The Metroid Wii’ve Been Waiting For
It’s that time again. As the evolution of game systems has continued since the first release of its hallowed Metroid series in August of 1986, every generation of Nintendo console has provided gamers with another way to don the helmet of the game’s vaunted heroine, Samus Aran. Now in the dawn of Nintendo’s most unique and interactive system, the Wii, it’s about time the universe’s most feared female makes yet another comeback.
Calling upon Retro Studios once more, Nintendo has developed what finally looks to be a game that makes good use of the whole of the Wii’s capabilities. Metroid Prime 3: Corruption looks, feels, moves, and plays like a new generation game should, letting many Nintendo fans worldwide take a long sigh of relief after sitting through so many games that promoted the Wii’s interactive novelty instead of actually challenging the system’s limits. Introductions finally aside, the Wii takes a step to embrace itself with the new generation’s version of an old favorite.
Carrying on the mythology of the Metroid series, Corruption furthers the story of galactic bounty hunter Samus Aran, putting her behind the armor of her Varia Suit once again. In this chapter of the historic Nintendo series, the game’s longstanding warrior hunts down her rival counterpart: the aptly named Dark Samus. In a fierce attack on the Galactic Federation’s base, Sector Zero, Samus is charged with the task of fighting through the melee of combat to recharge the complex’s defense systems, but as she finishes the job, she is encountered by Dark Samus and her most bitter rival, the hated Space Pirates.
Corruption revives a recurring theme in the Metroid series, the use of the Phazon. Throughout the two previous Metroid Prime titles, the Phazon was used to explain the evil behind the games’ plots, being used as the reason for the splitting of planets in Metroid Prime 2: Echoes. In Corruption, the Phazon will take on a much more involved role with gameplay, as Dark Samus’ infection of Samus with a collection of Phazon seeds becomes apparent as the game continues, changing the graphics and adding new abilities as an effect of carrying the seeds’ powers. This is also why the game carries the name Corruption, because Samus, throughout the game, becomes corrupted by the Phazon seeds. The story follows Samus as she collects new weapons and abilities in her latest attempt to thwart Dark Samus from using the Phazon seeds to corrupt planets across the universe, leading players through many levels of fast-paced first-person action and adventure that has become synonymous with the series in its most recent releases. At this stage in the game’s development, there are no multiplayer options, limiting gameplay to one player. However, with the series of delays in the title’s release, it is speculated that multiplayer abilities similar to those included in Metroid Prime 2: Echoes are being added.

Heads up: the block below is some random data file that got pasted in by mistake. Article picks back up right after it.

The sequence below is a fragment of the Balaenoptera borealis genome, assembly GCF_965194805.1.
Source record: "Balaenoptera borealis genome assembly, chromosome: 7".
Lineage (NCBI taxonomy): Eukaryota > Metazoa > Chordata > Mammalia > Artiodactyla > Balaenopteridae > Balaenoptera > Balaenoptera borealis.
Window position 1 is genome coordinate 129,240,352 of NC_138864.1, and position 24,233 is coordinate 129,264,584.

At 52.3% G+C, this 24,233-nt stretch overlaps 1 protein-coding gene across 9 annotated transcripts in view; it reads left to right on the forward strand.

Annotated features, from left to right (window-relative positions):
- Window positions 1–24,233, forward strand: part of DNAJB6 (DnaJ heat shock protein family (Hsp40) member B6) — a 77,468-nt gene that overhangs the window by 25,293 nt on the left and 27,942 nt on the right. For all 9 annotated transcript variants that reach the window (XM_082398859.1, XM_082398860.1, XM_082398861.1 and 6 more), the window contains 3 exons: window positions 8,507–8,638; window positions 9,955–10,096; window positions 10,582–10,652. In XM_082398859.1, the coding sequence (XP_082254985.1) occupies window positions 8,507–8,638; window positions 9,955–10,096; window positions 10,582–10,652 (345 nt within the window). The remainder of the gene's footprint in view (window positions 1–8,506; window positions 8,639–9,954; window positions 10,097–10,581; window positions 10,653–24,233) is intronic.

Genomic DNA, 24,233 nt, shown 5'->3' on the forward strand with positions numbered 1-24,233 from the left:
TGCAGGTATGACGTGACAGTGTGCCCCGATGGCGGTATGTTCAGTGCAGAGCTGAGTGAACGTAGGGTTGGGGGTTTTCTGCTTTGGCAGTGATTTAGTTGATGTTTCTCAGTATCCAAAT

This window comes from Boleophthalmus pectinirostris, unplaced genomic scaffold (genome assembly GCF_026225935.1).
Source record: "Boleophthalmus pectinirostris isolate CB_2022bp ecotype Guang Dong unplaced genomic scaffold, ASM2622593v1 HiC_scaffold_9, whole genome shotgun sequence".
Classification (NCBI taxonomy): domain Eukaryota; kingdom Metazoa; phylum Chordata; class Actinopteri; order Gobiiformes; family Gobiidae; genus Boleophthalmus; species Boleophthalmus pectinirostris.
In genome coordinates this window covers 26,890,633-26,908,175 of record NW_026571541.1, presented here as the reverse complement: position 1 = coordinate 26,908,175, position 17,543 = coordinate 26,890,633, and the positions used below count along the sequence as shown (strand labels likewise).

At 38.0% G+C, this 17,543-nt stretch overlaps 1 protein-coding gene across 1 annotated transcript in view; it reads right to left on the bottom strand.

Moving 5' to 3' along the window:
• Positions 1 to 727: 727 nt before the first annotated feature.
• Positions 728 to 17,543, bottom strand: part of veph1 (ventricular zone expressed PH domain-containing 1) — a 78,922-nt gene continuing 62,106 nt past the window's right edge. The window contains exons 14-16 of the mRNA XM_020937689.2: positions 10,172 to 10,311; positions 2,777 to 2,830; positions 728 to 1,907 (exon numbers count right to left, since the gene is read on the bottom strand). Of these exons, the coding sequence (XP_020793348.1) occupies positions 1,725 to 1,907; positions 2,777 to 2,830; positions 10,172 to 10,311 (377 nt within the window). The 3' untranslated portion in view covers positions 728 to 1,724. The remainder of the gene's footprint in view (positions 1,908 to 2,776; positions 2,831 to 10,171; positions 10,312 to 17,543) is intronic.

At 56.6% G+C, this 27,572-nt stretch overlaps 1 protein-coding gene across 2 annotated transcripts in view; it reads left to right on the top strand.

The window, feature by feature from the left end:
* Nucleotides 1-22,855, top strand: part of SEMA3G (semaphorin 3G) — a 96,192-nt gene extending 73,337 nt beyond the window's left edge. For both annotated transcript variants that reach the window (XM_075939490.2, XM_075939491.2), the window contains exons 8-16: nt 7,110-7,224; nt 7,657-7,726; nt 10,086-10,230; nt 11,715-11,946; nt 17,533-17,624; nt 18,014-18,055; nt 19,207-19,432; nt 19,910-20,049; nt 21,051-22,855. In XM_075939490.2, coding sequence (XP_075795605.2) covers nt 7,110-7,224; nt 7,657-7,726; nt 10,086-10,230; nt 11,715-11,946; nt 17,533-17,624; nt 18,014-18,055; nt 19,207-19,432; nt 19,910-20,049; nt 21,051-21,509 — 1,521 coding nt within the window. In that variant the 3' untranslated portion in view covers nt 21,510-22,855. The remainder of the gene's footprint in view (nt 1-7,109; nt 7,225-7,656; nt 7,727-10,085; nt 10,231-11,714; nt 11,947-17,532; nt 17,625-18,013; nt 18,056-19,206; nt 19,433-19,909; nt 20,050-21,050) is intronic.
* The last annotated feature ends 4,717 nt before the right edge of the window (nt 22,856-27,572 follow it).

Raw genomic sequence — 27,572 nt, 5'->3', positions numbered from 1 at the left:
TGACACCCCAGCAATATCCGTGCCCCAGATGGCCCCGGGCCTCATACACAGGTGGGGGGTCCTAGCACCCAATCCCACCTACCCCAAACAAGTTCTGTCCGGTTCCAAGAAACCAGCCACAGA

After releasing a liege of games that included mediocre cartoon graphics (i.e. Wario Ware: Smooth Moves) that made no attempt to match the stunning visual effects of the Xbox 360 or the Playstation 3, Nintendo appears to have woken up their boys in development and told them to put some time behind a game’s visuals. The game operates in a first-person perspective as the two preceding releases in the Metroid series did, giving players an up-close look at their surroundings. The game’s new heads-up display is very refined and very active, bordering the top and bottom of the screen with the curves of Samus’ visor and filling the area therein with a HUD’s standards: ammunition and health displays and a crosshair, and in the bottom right corner of the screen, players can see Samus’ famed standby weapon, the Power Beam. The game’s colors are rich and vibrant; much of the game’s background effects during both in-game exploration and cutscenes give off a very solid and detailed look as the Nintendo Wii ends an awkward wait for a game that would live up to the power of the new system’s potential. The graphics show themselves best in the game’s cinematic videos, contrasting Samus well against a variety of beautiful backgrounds to create many small works of digital artistry that give salute to the era of realism with their careful shading effects. Upon finalization of the game, its visuals will run at a reported 60 frames per second, allowing for a smooth, quick flow of graphic environments as players move through the game.